adding percussive elements

  1. Palm Muting: This technique involves placing the side of the palm on the strings near the bridge while strumming or picking. It produces a muted, percussive sound that is essential for genres like rock and metal.
  2. Percussive Hits: Also known as “slap guitar,” this technique involves tapping or slapping the strings and the guitar body to create rhythmic sounds. This can be combined with normal playing to create a groove or rhythmic pattern.
  3. Chuck Strumming: This technique involves muting the strings with the palm of the strumming hand immediately after playing a chord, creating a sharp, percussive sound. It’s often used in funk and rhythm guitar playing.
  4. Body Taps and Knocks: Encouraging students to use the guitar body as a percussion instrument can be very creative. Tapping or knocking on different parts of the guitar body can produce different sounds, adding a layer of rhythm to their playing.
  5. Finger Tapping: While primarily a lead guitar technique, tapping can also be used percussively by tapping rhythmically on the strings with fingertips, usually with both hands, to produce quick, rhythmic patterns.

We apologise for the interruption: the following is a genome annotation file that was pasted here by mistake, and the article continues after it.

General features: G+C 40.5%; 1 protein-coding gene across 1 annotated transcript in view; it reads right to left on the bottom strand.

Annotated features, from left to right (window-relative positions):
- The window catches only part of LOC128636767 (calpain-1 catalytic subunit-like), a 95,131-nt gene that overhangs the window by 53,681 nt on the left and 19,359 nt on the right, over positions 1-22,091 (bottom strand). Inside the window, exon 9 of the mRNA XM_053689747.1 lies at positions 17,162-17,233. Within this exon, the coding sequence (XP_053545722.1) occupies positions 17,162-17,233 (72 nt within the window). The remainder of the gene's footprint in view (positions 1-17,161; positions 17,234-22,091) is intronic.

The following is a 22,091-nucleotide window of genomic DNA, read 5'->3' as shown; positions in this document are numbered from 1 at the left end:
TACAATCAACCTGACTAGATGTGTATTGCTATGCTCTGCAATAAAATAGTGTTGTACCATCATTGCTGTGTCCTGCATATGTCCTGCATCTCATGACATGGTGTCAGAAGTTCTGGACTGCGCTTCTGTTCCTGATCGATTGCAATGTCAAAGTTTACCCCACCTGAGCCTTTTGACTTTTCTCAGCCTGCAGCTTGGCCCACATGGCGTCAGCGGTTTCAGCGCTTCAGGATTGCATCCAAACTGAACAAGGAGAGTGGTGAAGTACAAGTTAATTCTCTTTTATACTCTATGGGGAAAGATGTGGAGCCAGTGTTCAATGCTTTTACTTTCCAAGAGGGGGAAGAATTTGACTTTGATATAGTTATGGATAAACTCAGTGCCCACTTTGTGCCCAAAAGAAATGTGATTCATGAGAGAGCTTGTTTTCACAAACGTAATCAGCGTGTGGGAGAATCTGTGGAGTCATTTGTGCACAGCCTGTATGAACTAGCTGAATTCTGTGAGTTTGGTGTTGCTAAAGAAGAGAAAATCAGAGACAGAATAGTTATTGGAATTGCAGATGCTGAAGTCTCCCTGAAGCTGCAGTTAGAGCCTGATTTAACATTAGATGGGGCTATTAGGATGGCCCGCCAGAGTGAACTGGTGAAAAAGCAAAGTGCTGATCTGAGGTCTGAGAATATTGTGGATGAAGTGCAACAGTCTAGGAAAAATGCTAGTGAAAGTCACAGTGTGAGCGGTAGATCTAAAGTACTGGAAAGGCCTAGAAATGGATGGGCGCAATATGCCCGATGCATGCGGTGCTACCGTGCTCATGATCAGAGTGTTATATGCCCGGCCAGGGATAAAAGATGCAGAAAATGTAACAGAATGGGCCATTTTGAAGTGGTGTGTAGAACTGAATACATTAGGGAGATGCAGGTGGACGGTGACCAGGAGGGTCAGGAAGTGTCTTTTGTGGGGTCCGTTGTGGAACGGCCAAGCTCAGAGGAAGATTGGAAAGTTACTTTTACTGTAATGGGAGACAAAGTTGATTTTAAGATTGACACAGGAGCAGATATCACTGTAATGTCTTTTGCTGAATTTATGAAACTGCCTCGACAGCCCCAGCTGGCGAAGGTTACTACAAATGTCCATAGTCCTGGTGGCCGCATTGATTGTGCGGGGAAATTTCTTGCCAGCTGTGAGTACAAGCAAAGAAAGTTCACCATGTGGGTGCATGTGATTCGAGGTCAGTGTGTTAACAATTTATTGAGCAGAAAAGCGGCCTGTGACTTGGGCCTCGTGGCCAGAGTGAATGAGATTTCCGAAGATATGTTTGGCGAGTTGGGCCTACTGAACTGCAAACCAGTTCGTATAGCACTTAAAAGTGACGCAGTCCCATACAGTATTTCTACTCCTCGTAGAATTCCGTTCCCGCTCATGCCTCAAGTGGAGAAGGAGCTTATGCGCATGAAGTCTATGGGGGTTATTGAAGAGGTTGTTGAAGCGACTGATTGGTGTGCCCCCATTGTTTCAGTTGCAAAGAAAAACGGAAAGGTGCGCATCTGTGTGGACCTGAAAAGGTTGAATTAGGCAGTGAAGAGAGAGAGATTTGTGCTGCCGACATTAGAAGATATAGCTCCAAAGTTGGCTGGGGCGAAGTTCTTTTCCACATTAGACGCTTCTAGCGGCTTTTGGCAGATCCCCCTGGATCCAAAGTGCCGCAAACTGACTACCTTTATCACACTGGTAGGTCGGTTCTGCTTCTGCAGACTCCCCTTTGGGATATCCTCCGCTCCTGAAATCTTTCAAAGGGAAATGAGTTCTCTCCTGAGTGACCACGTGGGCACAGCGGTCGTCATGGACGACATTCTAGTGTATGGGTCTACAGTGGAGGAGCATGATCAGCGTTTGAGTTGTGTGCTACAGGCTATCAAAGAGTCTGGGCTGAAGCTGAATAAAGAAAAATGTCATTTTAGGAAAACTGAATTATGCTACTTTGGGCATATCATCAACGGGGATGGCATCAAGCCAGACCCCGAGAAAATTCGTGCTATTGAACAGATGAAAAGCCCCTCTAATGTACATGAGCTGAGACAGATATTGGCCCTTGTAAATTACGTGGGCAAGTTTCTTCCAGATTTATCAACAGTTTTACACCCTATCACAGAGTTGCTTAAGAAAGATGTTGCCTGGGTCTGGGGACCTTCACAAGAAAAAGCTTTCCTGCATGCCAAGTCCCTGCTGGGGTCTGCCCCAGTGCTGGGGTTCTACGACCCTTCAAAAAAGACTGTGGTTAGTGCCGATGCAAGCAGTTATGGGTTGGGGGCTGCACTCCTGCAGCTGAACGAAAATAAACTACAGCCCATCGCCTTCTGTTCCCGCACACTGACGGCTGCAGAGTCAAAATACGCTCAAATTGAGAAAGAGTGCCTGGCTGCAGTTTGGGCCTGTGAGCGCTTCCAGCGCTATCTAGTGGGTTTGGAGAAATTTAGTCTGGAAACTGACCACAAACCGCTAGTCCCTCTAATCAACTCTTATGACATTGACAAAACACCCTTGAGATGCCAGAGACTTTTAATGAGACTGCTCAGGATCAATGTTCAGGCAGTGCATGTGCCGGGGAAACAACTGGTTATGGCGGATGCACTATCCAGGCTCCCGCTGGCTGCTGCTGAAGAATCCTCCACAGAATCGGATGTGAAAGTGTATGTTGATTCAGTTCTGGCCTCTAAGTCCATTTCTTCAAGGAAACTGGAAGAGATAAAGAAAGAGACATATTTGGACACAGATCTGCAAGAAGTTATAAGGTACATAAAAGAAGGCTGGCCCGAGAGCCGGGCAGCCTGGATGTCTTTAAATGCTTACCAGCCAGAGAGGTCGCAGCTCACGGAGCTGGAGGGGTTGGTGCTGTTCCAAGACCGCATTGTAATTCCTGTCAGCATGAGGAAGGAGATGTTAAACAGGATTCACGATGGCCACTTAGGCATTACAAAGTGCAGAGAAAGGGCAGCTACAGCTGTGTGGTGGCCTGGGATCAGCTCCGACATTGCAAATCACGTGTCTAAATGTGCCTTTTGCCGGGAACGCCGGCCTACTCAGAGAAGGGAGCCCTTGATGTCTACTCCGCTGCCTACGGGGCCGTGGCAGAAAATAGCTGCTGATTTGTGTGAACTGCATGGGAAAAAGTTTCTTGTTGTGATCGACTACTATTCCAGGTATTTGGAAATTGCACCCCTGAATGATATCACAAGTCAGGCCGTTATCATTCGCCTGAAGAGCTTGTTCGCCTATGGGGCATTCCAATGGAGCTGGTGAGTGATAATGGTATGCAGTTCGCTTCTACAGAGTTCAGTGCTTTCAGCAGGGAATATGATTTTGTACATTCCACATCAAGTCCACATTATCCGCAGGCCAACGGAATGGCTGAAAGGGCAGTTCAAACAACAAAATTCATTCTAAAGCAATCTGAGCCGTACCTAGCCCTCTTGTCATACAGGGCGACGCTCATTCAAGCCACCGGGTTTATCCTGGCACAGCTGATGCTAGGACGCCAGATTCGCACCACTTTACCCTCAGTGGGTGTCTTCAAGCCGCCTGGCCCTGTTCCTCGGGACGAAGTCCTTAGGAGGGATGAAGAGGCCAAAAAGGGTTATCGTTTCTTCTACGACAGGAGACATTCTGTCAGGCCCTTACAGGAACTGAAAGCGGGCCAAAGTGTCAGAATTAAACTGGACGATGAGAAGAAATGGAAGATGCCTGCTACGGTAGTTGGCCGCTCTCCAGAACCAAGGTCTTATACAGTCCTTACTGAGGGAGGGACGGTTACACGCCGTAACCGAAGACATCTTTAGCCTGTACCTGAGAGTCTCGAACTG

6. String Slapping: Similar to bass slapping, this involves using the thumb to hit the strings against the fretboard, creating a pronounced percussive sound.
  7. Using the Guitar as a Drum: Encouraging students to gently beat rhythms on the sides and back of the guitar can mimic drum sounds, useful in acoustic solo performances where a full band isn’t present.

introduction to “chucking”

how to practice “chucking” – beginner, intermediate & advanced

student insight on “chucking” part 1

student insight on “chucking” part 2

“chucking” on 3-2 New Orleans “Bo Diddley” groove